It would be easy to pass over Beeman’s book by assuming it is a story we already know, or by anticipating that it would be one less interesting than the military action recounted in Revolutionary Summer or Bunker Hill; but Our Lives, Our Fortunes, and Our Sacred Honor is the best of this recent trio of new books. This is not because any of these titles present original or revisionist views of important events in the American Revolution, but because Beeman has chosen a subject, the history of the Continental Congress, which allows him to deftly represent and summarize political events that were occurring nationally. There are books that tell new stories that can be of merit, but books that tell a story we know, and tell it better than it was told before, are also important works of history, and Our Lives, Our Fortunes, and Our Sacred Honor is a triumph of summarization, synthesis, and explication.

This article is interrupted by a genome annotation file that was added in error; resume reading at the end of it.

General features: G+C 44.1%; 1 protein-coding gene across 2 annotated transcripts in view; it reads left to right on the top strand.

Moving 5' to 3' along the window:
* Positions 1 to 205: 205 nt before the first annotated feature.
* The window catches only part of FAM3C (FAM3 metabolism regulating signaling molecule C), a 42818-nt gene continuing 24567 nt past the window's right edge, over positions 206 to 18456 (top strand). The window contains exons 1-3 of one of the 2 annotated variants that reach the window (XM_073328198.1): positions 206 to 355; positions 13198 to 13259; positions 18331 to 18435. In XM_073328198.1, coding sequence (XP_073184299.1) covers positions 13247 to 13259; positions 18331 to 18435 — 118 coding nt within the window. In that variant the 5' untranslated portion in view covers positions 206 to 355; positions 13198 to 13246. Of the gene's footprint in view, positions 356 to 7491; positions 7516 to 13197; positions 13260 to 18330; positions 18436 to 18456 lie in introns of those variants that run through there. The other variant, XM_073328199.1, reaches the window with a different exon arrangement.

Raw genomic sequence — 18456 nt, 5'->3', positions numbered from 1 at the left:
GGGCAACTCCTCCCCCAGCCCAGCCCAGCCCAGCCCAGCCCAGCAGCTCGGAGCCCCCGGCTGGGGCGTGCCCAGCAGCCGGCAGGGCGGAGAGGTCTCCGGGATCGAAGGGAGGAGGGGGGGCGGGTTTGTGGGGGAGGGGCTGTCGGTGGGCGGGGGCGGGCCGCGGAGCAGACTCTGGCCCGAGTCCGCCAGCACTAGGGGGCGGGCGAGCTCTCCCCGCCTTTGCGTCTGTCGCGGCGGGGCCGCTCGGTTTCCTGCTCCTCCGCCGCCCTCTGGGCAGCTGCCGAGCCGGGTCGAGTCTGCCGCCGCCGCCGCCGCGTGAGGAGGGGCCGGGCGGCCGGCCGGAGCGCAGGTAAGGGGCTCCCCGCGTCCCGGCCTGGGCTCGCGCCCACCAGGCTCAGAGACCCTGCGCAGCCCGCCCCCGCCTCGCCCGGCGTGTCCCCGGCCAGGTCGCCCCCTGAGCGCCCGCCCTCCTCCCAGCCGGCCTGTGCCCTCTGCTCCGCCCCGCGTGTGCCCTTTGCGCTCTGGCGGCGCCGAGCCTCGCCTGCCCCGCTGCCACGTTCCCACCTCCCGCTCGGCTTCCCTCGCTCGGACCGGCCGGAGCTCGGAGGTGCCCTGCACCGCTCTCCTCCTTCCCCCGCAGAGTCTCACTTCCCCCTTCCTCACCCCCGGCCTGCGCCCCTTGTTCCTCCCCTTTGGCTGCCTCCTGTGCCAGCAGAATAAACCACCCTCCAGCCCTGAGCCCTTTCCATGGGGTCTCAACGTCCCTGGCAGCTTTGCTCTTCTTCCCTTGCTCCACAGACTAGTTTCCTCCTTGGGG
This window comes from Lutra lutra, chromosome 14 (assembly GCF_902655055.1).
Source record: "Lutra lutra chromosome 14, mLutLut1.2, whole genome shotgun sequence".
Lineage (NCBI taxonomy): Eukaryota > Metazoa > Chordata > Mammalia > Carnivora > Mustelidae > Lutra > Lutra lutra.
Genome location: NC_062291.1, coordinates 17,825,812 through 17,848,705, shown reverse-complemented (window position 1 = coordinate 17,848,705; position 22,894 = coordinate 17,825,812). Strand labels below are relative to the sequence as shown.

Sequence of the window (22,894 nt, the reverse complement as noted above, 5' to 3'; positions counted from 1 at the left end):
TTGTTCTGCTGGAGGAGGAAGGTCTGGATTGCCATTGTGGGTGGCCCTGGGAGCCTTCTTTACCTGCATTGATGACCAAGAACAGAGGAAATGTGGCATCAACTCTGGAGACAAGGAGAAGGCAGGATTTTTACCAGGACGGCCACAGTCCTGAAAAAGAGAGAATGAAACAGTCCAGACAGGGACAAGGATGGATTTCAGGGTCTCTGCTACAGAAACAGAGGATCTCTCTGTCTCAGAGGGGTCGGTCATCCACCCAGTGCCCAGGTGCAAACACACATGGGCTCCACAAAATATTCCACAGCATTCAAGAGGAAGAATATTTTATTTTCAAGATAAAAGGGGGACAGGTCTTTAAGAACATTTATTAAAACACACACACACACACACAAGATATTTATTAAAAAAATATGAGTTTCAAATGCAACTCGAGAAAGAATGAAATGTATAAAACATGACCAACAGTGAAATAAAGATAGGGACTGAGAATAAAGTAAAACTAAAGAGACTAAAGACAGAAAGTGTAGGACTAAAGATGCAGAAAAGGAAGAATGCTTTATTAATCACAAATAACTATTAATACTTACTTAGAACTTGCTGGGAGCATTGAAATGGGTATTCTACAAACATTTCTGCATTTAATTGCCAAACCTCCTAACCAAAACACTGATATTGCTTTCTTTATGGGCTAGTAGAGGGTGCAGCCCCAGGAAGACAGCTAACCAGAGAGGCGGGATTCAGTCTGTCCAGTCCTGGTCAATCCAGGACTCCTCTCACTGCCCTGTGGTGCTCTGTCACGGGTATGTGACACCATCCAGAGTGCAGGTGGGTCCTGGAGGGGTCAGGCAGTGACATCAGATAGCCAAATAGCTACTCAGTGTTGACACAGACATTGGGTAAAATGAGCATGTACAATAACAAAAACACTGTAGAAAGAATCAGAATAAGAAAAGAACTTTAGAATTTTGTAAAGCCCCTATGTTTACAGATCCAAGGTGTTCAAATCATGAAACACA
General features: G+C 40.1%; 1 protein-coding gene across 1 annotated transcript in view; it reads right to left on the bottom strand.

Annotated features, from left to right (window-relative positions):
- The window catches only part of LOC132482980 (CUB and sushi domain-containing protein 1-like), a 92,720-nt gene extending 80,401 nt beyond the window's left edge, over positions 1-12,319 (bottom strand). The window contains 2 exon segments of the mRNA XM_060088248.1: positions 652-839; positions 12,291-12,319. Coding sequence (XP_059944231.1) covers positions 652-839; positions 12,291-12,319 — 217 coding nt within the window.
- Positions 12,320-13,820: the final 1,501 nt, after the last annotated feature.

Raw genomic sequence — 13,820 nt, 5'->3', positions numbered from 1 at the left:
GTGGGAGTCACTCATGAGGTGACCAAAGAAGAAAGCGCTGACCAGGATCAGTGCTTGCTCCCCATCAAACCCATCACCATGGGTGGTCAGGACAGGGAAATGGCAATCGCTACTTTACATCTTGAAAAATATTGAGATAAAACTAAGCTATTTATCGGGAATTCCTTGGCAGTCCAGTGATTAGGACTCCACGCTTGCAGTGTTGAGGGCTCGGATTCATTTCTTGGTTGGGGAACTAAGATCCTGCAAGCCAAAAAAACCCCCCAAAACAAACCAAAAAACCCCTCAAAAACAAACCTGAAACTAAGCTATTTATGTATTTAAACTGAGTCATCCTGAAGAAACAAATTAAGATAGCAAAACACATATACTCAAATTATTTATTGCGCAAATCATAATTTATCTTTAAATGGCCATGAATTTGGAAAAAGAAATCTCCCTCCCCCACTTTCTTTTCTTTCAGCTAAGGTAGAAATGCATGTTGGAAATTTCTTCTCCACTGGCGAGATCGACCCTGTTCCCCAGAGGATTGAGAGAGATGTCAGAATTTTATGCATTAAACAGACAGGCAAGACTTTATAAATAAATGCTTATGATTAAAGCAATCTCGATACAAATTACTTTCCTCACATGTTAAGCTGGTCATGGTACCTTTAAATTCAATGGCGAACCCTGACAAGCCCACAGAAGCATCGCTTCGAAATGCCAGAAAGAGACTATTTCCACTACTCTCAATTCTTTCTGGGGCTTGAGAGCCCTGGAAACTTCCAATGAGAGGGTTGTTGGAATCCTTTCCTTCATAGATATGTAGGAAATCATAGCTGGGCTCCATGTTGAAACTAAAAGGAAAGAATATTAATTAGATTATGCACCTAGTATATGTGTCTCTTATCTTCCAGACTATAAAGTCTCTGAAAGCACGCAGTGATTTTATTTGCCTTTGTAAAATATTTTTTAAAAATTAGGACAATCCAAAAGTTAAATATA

It is much more than a narrative still-life. The dynamics of major events are on display here. Beeman has narrative talents that make, perhaps unexpectedly, a story of legislative history and deliberation into an engrossing and dramatic story. There is, shall we say, an attention to plot development here, and to characterization as well. We are given the biographies and pungent quoted asides of major Congressional characters like the radical John Adams and Samuel Adams, as well as the views of their more moderate Congressional opponents, in particular Joseph Galloway, John Dickenson, and John Jay. (We seldom hear much about those who were more hesitant about American independence and this will be new to most readers.) There are two notable asides that involve textual analysis, one on Thomas Paine and his popular pamphlet "Common Sense," and the other on the text of the Declaration of Independence, which explains the process of its composition, the sources of the ideas in Jefferson’s original text, and the deletions and revisions made by the Congress to the final draft. Both of these are incisive and illuminating explications, and could stand alone as useful orientations to these documents. In addition to the literary devices of characterization and plot development that Beeman employs, he also treats us to a charming depiction of the setting in which these events took place as he takes us on a tour of late 18th century Philadelphia.